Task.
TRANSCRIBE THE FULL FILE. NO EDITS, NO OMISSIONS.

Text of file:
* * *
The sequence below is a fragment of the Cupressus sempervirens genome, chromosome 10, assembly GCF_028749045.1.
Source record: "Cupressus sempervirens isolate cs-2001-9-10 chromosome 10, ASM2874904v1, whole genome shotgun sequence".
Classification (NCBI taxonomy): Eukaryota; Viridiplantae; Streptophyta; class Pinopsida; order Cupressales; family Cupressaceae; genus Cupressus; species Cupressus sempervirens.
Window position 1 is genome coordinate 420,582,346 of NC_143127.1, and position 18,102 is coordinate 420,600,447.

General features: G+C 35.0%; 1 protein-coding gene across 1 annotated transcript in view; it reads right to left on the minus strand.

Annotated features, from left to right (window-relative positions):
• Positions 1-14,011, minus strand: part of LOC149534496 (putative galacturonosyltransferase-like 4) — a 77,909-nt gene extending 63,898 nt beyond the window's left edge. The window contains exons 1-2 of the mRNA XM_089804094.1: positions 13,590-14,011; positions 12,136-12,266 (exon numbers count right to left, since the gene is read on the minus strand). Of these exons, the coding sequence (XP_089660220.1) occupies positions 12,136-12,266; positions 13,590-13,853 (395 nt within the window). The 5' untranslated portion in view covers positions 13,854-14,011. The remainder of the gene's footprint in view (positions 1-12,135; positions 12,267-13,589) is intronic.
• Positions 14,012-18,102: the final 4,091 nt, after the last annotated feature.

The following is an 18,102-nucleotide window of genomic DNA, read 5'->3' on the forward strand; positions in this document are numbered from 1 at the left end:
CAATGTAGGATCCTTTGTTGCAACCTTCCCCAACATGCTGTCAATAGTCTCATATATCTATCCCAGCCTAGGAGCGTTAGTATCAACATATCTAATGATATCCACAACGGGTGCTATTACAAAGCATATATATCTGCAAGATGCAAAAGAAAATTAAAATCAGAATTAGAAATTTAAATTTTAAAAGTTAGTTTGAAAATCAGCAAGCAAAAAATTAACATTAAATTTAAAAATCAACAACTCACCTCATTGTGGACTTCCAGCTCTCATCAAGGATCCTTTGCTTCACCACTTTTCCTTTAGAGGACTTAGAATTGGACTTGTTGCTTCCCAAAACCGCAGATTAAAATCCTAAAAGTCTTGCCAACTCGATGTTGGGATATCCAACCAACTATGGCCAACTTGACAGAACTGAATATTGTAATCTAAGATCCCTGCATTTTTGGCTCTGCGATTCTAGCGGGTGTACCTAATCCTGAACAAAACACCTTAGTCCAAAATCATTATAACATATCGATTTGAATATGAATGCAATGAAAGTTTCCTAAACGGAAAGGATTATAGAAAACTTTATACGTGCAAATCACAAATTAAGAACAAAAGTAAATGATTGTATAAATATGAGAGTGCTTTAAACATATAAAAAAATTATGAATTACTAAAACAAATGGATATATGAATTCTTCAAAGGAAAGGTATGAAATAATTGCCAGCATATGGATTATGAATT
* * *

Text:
The sequence below is a fragment of the Cupressus sempervirens genome, chromosome 10, assembly GCF_028749045.1.
Source record: "Cupressus sempervirens isolate cs-2001-9-10 chromosome 10, ASM2874904v1, whole genome shotgun sequence".
Classification (NCBI taxonomy): Eukaryota; Viridiplantae; Streptophyta; class Pinopsida; order Cupressales; family Cupressaceae; genus Cupressus; species Cupressus sempervirens.
Window position 1 is genome coordinate 420,582,346 of NC_143127.1, and position 18,102 is coordinate 420,600,447.

General features: G+C 35.0%; 1 protein-coding gene across 1 annotated transcript in view; it reads right to left on the minus strand.

Annotated features, from left to right (window-relative positions):
• Positions 1-14,011, minus strand: part of LOC149534496 (putative galacturonosyltransferase-like 4) — a 77,909-nt gene extending 63,898 nt beyond the window's left edge. The window contains exons 1-2 of the mRNA XM_089804094.1: positions 13,590-14,011; positions 12,136-12,266 (exon numbers count right to left, since the gene is read on the minus strand). Of these exons, the coding sequence (XP_089660220.1) occupies positions 12,136-12,266; positions 13,590-13,853 (395 nt within the window). The 5' untranslated portion in view covers positions 13,854-14,011. The remainder of the gene's footprint in view (positions 1-12,135; positions 12,267-13,589) is intronic.
• Positions 14,012-18,102: the final 4,091 nt, after the last annotated feature.

The following is an 18,102-nucleotide window of genomic DNA, read 5'->3' on the forward strand; positions in this document are numbered from 1 at the left end:
CAATGTAGGATCCTTTGTTGCAACCTTCCCCAACATGCTGTCAATAGTCTCATATATCTATCCCAGCCTAGGAGCGTTAGTATCAACATATCTAATGATATCCACAACGGGTGCTATTACAAAGCATATATATCTGCAAGATGCAAAAGAAAATTAAAATCAGAATTAGAAATTTAAATTTTAAAAGTTAGTTTGAAAATCAGCAAGCAAAAAATTAACATTAAATTTAAAAATCAACAACTCACCTCATTGTGGACTTCCAGCTCTCATCAAGGATCCTTTGCTTCACCACTTTTCCTTTAGAGGACTTAGAATTGGACTTGTTGCTTCCCAAAACCGCAGATTAAAATCCTAAAAGTCTTGCCAACTCGATGTTGGGATATCCAACCAACTATGGCCAACTTGACAGAACTGAATATTGTAATCTAAGATCCCTGCATTTTTGGCTCTGCGATTCTAGCGGGTGTACCTAATCCTGAACAAAACACCTTAGTCCAAAATCATTATAACATATCGATTTGAATATGAATGCAATGAAAGTTTCCTAAACGGAAAGGATTATAGAAAACTTTATACGTGCAAATCACAAATTAAGAACAAAAGTAAATGATTGTATAAATATGAGAGTGCTTTAAACATATAAAAAAATTATGAATTACTAAAACAAATGGATATATGAATTCTTCAAAGGAAAGGTATGAAATAATTGCCAGCATATGGATTATGAATT